Phosphorylation of β-catenin by GSK-3 occurs in a complex sometimes referred to as the destruction complex, that consists minimally of the proteins GSK-3, β-catenin, Axin/Conductin and adenomatous polyposis coli (APC)(Hinoi et al., 2000). APC is a tumour suppressor protein commonly deleted in familial adenomatous polyposis and sporadic colorectal cancer (reviewed in Polakis, 1997). Axin (and a related protein known as Conductin or Axil) harbours several protein-protein interaction domains and serves as a scaffolding protein that holds together the elements of the β-catenin destruction complex. Both Axin and APC are phosphorylated by GSK-3. Phosphorylation of Axin by GSK-3 is reported to increase its stability and increase its binding to β-catenin (Ikeda et al., 1998; Jho et al., 1999; Yamamoto et al., 1999). Phosphorylation of APC increases its binding to β-catenin (Rubinfeld et al., 1996).
Four groups have recently determined that β-catenin is also a primed substrate for GSK-3, with casein kinase I (CKI) acting as the priming kinase (Amit et al., 2002; Hagen et al., 2002; Hagen and Vidal-Puig, 2002; Liu et al., 2002; Yanagawa et al., 2002). CKI targets serine 45, four residues C-terminal to three GSK-3 targets at serines 33, 37 and 41. In the context of a priming kinase, CKI functions as negative regulator of Wnt signaling. This is in contrast to several previous reports that previously identified CKI as a positive transducer of Wnt signaling (Gao et al., 2002; Kishida et al., 2001; Lee et al., 2001; McKay et al., 2001). CKI has been shown to bind Axin and Dishevelled and to phosphorylate not only β-catenin, but also Axin, Dishevelled, and APC. A model in which CKI can act as both a positive and negative regulator of Wnt signaling has been proposed (Polakis, 2002). In this model, CKI plays a role in the destruction complex as the priming kinase for GSK-3 and is required for transmission of the Wnt signal by assisting in the activation of Dishevelled, perhaps by increasing its affinity for signaling intermediates (see below). A novel ankyrin repeat containing protein, Diversin, has been reported to recruit CKI to the destruction complex (Schwarz-Romond et al., 2002).
These data raise the possibility that GSK-3 plays only a latent role in regulation of β-catenin. For example, if CKI activity is directly regulated by Wnt signalling, then phosphorylation of serine 45 would act as the trigger for subsequent phosphorylation by GSK-3. In this scenario, the activity of GSK-3 could be totally independent of Wnt regulation. However, phosphorylation of serine 45 appears to be constitutive, at least in some cell types. Although it has been reported that serine 45 phosphorylation is decreased upon Wnt stimulation, the phospho-specific antibodies used also detect serine 41, one of the GSK-3 targets (Amit et al., 2002). Antibodies selective for phospho-serine 45 do not report changes in stoichiometry in response to Wnt (Xi He, personal communication). Clearly, cells have evolved complex mechanisms to titrate β-catenin levels, presumably to allow multiple layers of control.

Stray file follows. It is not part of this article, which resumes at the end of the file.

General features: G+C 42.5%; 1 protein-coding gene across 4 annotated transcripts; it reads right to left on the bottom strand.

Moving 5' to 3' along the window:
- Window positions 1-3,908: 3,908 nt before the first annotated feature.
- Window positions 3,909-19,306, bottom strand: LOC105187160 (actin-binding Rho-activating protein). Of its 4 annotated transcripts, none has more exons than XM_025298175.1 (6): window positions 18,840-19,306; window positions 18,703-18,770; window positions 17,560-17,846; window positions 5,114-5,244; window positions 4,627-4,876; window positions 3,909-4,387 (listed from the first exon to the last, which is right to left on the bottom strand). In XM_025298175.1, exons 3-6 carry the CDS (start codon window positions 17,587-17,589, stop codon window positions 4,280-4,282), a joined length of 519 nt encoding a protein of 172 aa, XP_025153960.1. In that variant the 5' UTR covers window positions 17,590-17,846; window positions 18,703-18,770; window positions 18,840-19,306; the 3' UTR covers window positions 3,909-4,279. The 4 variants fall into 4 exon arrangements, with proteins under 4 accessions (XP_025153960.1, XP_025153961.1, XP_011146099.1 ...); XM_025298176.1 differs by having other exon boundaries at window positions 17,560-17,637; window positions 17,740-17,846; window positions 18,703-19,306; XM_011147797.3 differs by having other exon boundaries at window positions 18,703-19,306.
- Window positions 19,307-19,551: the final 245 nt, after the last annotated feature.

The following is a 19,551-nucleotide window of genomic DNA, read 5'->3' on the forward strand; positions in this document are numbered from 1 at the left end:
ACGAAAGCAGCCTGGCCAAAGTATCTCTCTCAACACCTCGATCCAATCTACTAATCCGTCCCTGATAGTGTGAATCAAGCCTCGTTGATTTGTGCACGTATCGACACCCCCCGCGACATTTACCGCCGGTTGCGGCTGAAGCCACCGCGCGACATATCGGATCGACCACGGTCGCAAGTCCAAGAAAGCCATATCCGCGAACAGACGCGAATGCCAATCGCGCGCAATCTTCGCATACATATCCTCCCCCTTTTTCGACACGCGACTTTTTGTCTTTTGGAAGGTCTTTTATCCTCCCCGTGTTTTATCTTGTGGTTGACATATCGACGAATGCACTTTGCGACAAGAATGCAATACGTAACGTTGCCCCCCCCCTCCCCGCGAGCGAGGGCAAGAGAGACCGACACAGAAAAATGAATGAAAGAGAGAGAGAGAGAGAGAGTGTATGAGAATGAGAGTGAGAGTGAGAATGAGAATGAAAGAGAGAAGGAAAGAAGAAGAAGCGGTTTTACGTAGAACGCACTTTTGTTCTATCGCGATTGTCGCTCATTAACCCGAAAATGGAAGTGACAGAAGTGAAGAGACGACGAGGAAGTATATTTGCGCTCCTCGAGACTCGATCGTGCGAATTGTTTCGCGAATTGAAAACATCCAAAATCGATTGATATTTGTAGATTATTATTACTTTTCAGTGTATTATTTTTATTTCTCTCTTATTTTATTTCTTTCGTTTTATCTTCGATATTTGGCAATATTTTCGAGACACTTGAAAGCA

Another interesting player in the regulation of the Wnt pathway, at least in vertebrates, is a GSK-3 binding protein termed GBP (also known as FRAT2) (Farr et al., 2000; Ferkey and Kimelman, 2002; Fraser et al., 2002; Sumoy et al., 1999; Yost et al., 1998). Binding of GBP to GSK-3 precludes GSK-3 from binding Axin and thus interferes with β-catenin phosphorylation. A small peptide derived from FRAT called FRAT-tide is sufficient to prevent Axin-GSK-3 interaction and prevents both Axin and β-catenin phosphorylation (Thomas et al., 1999). Comparison of mutations that affect GSK-3 binding to Axin and GBP as well as analysis of the crystal structure of GSK-3 complexed to FRAT-tide, indicates overlap of the binding sites on GSK-3 for GBP/FRAT and Axin (Bax et al., 2001; Ferkey and Kimelman, 2002; Fraser et al., 2002). Treatment of Xenopus embryo extracts with CKIε has been shown to increase binding of GBP to Dishevelled (Lee et al., 2001). GBP also plays a role in the nuclear export of GSK-3 (Franca-Koh et al., 2002). A mutant of GSK-3 that is incapable of binding GBP accumulates in the nucleus. Moreover, a peptide that interferes with GBP binding to GSK-3 causes endogenous GSK-3 to accumulate in the nucleus. These findings suggest that GBP may regulate GSK-3 access to substrates partitioned between nuclear and cytoplasmic compartments. Since there are two mammalian GBP homologues identified to date (Freemantle et al., 2002), each with dynamically regulated expression patterns during development, GBP could play an important role in modulating GSK-3 function, especially during development. Rather surprisingly, GBP homologues have not been identified in Drosophila or C. elegans implying that it is not a core component of canonical Wnt signaling.